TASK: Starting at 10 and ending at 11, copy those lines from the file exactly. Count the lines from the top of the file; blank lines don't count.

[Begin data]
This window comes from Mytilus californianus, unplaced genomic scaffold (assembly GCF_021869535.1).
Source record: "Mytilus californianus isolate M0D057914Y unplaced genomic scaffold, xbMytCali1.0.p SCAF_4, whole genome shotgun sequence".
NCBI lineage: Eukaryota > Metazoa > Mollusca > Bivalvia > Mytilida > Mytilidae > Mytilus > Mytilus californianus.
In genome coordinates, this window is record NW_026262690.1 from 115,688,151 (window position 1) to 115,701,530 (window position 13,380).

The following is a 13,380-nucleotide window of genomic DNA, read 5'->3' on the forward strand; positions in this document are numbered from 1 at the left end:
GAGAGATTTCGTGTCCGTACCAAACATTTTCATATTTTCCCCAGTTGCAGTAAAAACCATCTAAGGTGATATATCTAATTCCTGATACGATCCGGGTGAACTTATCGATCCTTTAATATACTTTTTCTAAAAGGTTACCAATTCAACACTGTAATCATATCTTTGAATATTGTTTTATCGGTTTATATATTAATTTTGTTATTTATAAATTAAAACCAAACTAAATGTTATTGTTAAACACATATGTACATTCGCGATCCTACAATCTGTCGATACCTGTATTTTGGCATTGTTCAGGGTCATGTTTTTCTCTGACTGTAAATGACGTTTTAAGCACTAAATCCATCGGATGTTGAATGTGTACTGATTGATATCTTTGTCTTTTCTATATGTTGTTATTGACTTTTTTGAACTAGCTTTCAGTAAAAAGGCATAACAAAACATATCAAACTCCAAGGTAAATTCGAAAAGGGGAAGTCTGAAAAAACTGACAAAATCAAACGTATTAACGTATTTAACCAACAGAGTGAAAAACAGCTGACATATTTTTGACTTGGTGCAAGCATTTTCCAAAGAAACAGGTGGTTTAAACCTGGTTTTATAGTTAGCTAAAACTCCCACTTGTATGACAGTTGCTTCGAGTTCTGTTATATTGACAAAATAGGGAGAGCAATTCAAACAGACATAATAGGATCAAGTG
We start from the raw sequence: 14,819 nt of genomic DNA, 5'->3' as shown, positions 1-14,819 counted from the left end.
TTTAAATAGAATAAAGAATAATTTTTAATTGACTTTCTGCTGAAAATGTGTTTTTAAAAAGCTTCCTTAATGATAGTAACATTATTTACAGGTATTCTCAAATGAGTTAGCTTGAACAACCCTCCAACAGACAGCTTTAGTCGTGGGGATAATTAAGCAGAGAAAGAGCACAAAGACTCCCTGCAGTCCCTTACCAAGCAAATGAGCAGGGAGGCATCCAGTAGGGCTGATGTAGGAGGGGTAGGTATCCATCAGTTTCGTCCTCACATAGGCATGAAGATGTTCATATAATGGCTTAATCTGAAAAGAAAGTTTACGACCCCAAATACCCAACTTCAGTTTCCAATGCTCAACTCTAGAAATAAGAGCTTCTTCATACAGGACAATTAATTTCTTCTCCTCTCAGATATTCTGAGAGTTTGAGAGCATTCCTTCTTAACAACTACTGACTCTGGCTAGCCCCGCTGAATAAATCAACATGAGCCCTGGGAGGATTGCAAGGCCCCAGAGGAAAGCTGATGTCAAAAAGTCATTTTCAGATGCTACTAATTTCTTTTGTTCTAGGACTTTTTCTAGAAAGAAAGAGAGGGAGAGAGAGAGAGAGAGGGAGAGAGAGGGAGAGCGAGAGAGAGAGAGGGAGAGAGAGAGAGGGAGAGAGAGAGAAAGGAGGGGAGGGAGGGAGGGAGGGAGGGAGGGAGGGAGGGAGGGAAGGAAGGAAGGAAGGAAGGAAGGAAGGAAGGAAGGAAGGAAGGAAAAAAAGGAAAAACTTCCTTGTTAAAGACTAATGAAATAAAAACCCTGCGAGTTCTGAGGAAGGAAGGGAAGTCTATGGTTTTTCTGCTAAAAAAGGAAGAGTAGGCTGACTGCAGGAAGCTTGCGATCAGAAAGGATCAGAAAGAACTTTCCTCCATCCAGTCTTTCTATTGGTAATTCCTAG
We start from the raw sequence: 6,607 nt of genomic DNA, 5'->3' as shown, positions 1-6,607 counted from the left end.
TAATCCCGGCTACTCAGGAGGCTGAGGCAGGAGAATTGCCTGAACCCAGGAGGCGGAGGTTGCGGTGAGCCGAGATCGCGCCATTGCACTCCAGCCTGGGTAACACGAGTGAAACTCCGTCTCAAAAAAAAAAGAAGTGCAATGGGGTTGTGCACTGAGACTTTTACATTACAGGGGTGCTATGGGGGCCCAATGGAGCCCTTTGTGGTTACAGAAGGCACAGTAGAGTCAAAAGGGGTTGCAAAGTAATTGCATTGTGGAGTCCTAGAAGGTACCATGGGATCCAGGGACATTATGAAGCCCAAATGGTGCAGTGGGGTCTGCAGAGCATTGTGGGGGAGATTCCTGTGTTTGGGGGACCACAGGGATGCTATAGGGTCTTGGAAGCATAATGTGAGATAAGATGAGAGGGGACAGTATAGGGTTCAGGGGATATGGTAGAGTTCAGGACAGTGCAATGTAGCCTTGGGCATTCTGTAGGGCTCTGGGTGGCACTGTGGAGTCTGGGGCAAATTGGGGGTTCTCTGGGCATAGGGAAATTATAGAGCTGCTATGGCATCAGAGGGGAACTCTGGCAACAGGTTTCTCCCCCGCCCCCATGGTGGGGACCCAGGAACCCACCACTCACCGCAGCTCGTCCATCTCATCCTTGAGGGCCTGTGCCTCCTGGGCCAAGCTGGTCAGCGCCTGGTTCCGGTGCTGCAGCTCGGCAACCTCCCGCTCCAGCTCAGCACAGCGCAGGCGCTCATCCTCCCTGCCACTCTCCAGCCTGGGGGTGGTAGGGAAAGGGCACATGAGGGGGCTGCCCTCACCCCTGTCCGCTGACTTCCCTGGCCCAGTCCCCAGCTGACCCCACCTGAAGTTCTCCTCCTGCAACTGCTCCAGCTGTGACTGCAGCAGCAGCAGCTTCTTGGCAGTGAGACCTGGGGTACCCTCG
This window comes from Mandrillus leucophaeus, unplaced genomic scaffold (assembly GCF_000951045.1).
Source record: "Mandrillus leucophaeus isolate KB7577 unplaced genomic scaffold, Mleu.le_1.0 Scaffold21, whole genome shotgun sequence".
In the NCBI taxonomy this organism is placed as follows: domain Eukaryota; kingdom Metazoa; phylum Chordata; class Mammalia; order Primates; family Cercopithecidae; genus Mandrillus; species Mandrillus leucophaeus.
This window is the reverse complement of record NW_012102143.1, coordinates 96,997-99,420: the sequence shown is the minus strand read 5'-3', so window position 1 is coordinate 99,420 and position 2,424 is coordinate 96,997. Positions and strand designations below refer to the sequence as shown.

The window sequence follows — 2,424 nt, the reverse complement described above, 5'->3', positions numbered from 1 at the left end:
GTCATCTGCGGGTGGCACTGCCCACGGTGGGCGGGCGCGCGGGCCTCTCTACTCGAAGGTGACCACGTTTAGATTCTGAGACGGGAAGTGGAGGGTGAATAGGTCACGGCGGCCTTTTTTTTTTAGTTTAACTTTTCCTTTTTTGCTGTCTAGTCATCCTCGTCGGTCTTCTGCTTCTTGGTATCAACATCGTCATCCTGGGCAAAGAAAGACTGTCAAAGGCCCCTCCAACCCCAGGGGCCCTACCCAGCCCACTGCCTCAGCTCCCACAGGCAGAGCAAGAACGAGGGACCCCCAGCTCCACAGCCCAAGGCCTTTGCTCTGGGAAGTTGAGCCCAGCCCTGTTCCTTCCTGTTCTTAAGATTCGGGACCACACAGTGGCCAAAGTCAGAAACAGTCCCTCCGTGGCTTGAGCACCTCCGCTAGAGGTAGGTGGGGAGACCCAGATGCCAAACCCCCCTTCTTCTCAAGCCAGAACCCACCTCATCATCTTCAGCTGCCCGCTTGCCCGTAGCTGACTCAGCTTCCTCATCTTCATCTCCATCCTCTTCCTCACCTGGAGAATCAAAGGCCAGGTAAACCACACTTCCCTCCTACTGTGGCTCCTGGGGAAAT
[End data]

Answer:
TAATCCCGGCTACTCAGGAGGCTGAGGCAGGAGAATTGCCTGAACCCAGGAGGCGGAGGTTGCGGTGAGCCGAGATCGCGCCATTGCACTCCAGCCTGGGTAACACGAGTGAAACTCCGTCTCAAAAAAAAAAGAAGTGCAATGGGGTTGTGCACTGAGACTTTTACATTACAGGGGTGCTATGGGGGCCCAATGGAGCCCTTTGTGGTTACAGAAGGCACAGTAGAGTCAAAAGGGGTTGCAAAGTAATTGCATTGTGGAGTCCTAGAAGGTACCATGGGATCCAGGGACATTATGAAGCCCAAATGGTGCAGTGGGGTCTGCAGAGCATTGTGGGGGAGATTCCTGTGTTTGGGGGACCACAGGGATGCTATAGGGTCTTGGAAGCATAATGTGAGATAAGATGAGAGGGGACAGTATAGGGTTCAGGGGATATGGTAGAGTTCAGGACAGTGCAATGTAGCCTTGGGCATTCTGTAGGGCTCTGGGTGGCACTGTGGAGTCTGGGGCAAATTGGGGGTTCTCTGGGCATAGGGAAATTATAGAGCTGCTATGGCATCAGAGGGGAACTCTGGCAACAGGTTTCTCCCCCGCCCCCATGGTGGGGACCCAGGAACCCACCACTCACCGCAGCTCGTCCATCTCATCCTTGAGGGCCTGTGCCTCCTGGGCCAAGCTGGTCAGCGCCTGGTTCCGGTGCTGCAGCTCGGCAACCTCCCGCTCCAGCTCAGCACAGCGCAGGCGCTCATCCTCCCTGCCACTCTCCAGCCTGGGGGTGGTAGGGAAAGGGCACATGAGGGGGCTGCCCTCACCCCTGTCCGCTGACTTCCCTGGCCCAGTCCCCAGCTGACCCCACCTGAAGTTCTCCTCCTGCAACTGCTCCAGCTGTGACTGCAGCAGCAGCAGCTTCTTGGCAGTGAGACCTGGGGTACCCTCG
This window comes from Mandrillus leucophaeus, unplaced genomic scaffold (assembly GCF_000951045.1).